Metal thefts leave Inland Empire drivers in the dark
The rampant theft of copper and other metals in Southern California has begun hitting Inland Empire freeways hard, leaving motorists in increasing danger as traffic signals and lights in underpasses and rest areas have gone dark, law enforcement and Caltrans officials said Tuesday.
Thieves also have swiped guardrails and irrigation systems along roadways.
“We had $15,000 in copper tools and wire stolen from our Victorville maintenance yard on Sunday,” said Terri Kasinga, a spokeswoman for the California Department of Transportation.
“When you get a missing guardrail and lights and signals that don’t work, that’s hazardous.
“We can’t get out there in five minutes and fix it,” she said at a news conference called to highlight the growing problem in Riverside and San Bernardino counties.
Caltrans is asking the public to report suspicious behavior. Officials say they want stiffer fines and prison sentences for offenders and closer scrutiny of recyclers.
Metal thieves are wearing reflective vests and hard hats so they look more like Caltrans workers, said Joe Ramos, a spokesman for the California Highway Patrol.
“They don’t have the magnetic decal on their car, which is one way to tell they are not Caltrans workers,” he said.
Ramos said most thieves work alone and are supporting drug habits, but some are operating in groups.
The Inland Empire has been especially hard hit because of its size, rural geography and high levels of poverty.
Last week, a house in Hesperia burned down after firefighters found critical copper parts had been stolen from every hydrant on the block. Some 13,800 people lost power last year when thieves hit a Hesperia electrical substation.
Copper is preferred by criminals because it can fetch more than $3 a pound at a recycling center. But other metals also have become fair game.
The aluminum bleachers at the Kessler Park Little League field in Bloomington were stolen last summer. Bronze plaques were taken from the facade of the San Bernardino County Museum in Redlands. The pool at the Boys & Girls Club of San Bernardino was temporarily closed because all its metal fixtures had been stolen.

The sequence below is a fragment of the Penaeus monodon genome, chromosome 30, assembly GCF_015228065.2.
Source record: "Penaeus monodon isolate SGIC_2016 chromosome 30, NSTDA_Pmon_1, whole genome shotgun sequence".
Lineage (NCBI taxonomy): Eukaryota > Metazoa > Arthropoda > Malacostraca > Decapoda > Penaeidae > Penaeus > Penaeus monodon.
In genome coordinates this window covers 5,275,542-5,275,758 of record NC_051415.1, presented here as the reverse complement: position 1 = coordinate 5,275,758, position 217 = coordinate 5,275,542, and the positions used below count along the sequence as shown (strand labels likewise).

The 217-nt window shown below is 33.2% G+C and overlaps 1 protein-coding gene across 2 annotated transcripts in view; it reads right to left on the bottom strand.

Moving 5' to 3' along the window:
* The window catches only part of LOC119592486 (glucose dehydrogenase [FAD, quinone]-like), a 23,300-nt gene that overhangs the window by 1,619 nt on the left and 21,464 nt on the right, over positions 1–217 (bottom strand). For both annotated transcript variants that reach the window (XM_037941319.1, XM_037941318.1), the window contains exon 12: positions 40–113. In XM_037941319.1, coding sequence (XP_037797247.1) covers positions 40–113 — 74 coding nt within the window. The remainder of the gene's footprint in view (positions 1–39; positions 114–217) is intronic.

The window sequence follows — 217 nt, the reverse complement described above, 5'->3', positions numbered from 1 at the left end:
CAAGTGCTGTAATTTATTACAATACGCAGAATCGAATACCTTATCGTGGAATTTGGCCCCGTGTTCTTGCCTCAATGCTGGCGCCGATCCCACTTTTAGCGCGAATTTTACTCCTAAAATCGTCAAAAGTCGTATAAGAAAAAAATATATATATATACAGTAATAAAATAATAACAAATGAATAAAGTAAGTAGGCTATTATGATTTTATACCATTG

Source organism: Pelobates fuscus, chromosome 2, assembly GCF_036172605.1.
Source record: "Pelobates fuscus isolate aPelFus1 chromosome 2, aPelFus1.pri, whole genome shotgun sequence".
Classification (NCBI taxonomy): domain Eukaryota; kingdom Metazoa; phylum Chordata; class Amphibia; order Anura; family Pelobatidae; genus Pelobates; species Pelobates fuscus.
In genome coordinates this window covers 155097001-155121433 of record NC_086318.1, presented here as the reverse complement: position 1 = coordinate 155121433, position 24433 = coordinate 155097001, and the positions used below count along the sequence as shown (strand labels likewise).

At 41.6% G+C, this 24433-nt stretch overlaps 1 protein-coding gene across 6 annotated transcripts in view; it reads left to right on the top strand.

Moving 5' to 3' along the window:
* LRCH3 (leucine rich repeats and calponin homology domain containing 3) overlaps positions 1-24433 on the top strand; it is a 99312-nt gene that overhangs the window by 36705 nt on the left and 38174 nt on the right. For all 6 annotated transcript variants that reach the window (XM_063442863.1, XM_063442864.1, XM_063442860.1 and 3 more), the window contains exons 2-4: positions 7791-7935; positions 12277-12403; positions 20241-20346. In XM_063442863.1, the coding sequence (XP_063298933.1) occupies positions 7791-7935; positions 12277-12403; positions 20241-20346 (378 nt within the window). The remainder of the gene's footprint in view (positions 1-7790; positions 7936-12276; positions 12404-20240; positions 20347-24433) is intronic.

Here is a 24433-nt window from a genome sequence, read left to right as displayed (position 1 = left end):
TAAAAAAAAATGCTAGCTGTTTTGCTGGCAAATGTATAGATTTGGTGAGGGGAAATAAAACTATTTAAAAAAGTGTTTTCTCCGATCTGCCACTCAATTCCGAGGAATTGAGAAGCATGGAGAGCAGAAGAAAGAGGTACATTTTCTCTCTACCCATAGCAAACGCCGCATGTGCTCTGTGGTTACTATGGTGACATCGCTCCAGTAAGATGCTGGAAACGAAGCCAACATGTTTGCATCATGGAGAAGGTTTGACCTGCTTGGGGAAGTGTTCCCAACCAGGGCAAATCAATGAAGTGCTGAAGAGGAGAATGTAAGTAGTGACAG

Catalytic converters on cars are increasingly targeted for their platinum.
“This has become a serious threat to public safety,” said San Bernardino County Supervisor Josie Gonzalez.
“Part of it is because of the economic downturn, but it’s also because in the last three years, copper has gone from 70 cents a pound to $3.30 a pound.
“Now,” she said, “vacant houses are a big target. We caught five copper wire thieves who were stealing so much that they were making a good living.”
Thieves are taking the brass heads off irrigation systems along the roads.
“We replaced 12 sprinkler heads at Riverside Avenue yesterday and by noon today they were all gone,” Kasinga said. After that, “we replaced them with plastic. I think that might be the way we go.”
California legislators have sponsored bills to crack down on metal theft, including efforts to require recyclers to closely monitor what they take in.
Billboards with messages like “Pull the Line, Do the Time” dot the 10 Freeway, warning copper thieves that they are being watched.
Caltrans officials said more surveillance cameras will be installed but noted that losses would inevitably be borne by taxpayers.
The price tag in the Inland Empire just for the last six months is estimated at almost $300,000, Kasinga said.
“We really need to make this an issue, and it has to start with the recyclers,” she said.
“We really need to police them.”
Anyone who sees metal theft occurring along the roadways is asked to call 911 or the CHP at (800) 835-5247.